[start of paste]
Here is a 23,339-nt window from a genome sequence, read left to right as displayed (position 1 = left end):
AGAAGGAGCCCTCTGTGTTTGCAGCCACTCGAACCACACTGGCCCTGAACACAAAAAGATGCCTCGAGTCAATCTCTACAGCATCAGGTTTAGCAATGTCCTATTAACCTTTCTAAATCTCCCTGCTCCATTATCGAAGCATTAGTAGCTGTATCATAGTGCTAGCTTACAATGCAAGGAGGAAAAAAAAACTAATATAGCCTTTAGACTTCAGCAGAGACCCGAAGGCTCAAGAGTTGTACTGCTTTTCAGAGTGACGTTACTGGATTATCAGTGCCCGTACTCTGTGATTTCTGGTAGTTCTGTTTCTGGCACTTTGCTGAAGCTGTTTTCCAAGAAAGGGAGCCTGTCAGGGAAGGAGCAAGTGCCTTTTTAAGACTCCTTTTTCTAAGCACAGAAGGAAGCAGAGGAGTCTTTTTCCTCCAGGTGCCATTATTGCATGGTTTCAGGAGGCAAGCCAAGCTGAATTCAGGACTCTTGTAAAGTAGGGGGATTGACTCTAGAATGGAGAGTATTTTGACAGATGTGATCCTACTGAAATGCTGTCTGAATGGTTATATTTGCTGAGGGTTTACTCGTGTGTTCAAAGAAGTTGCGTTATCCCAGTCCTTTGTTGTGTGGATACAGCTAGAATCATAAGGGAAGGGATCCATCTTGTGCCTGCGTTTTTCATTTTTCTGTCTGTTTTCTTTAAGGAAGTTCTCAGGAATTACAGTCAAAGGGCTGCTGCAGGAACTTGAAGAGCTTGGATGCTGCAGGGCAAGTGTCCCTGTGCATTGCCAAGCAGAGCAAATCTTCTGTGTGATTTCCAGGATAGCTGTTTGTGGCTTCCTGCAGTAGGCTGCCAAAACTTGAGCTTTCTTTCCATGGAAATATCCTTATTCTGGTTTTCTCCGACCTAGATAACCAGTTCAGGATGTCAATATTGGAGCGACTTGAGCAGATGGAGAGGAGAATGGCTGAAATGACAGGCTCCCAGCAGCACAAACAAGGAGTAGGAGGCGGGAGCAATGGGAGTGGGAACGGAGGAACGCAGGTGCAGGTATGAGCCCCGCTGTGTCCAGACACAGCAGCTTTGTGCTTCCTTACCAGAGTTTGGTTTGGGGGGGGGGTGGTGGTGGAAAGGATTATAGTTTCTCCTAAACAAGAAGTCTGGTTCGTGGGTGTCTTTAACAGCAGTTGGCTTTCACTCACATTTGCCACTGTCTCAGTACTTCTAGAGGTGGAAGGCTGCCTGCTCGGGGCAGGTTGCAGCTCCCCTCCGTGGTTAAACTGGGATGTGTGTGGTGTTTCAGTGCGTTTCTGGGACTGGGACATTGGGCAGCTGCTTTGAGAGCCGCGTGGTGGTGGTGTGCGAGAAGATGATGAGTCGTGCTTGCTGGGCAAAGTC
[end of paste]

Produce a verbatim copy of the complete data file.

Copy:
Here is a 23,339-nt window from a genome sequence, read left to right as displayed (position 1 = left end):
AGAAGGAGCCCTCTGTGTTTGCAGCCACTCGAACCACACTGGCCCTGAACACAAAAAGATGCCTCGAGTCAATCTCTACAGCATCAGGTTTAGCAATGTCCTATTAACCTTTCTAAATCTCCCTGCTCCATTATCGAAGCATTAGTAGCTGTATCATAGTGCTAGCTTACAATGCAAGGAGGAAAAAAAAACTAATATAGCCTTTAGACTTCAGCAGAGACCCGAAGGCTCAAGAGTTGTACTGCTTTTCAGAGTGACGTTACTGGATTATCAGTGCCCGTACTCTGTGATTTCTGGTAGTTCTGTTTCTGGCACTTTGCTGAAGCTGTTTTCCAAGAAAGGGAGCCTGTCAGGGAAGGAGCAAGTGCCTTTTTAAGACTCCTTTTTCTAAGCACAGAAGGAAGCAGAGGAGTCTTTTTCCTCCAGGTGCCATTATTGCATGGTTTCAGGAGGCAAGCCAAGCTGAATTCAGGACTCTTGTAAAGTAGGGGGATTGACTCTAGAATGGAGAGTATTTTGACAGATGTGATCCTACTGAAATGCTGTCTGAATGGTTATATTTGCTGAGGGTTTACTCGTGTGTTCAAAGAAGTTGCGTTATCCCAGTCCTTTGTTGTGTGGATACAGCTAGAATCATAAGGGAAGGGATCCATCTTGTGCCTGCGTTTTTCATTTTTCTGTCTGTTTTCTTTAAGGAAGTTCTCAGGAATTACAGTCAAAGGGCTGCTGCAGGAACTTGAAGAGCTTGGATGCTGCAGGGCAAGTGTCCCTGTGCATTGCCAAGCAGAGCAAATCTTCTGTGTGATTTCCAGGATAGCTGTTTGTGGCTTCCTGCAGTAGGCTGCCAAAACTTGAGCTTTCTTTCCATGGAAATATCCTTATTCTGGTTTTCTCCGACCTAGATAACCAGTTCAGGATGTCAATATTGGAGCGACTTGAGCAGATGGAGAGGAGAATGGCTGAAATGACAGGCTCCCAGCAGCACAAACAAGGAGTAGGAGGCGGGAGCAATGGGAGTGGGAACGGAGGAACGCAGGTGCAGGTATGAGCCCCGCTGTGTCCAGACACAGCAGCTTTGTGCTTCCTTACCAGAGTTTGGTTTGGGGGGGGGGTGGTGGTGGAAAGGATTATAGTTTCTCCTAAACAAGAAGTCTGGTTCGTGGGTGTCTTTAACAGCAGTTGGCTTTCACTCACATTTGCCACTGTCTCAGTACTTCTAGAGGTGGAAGGCTGCCTGCTCGGGGCAGGTTGCAGCTCCCCTCCGTGGTTAAACTGGGATGTGTGTGGTGTTTCAGTGCGTTTCTGGGACTGGGACATTGGGCAGCTGCTTTGAGAGCCGCGTGGTGGTGGTGTGCGAGAAGATGATGAGTCGTGCTTGCTGGGCAAAGTC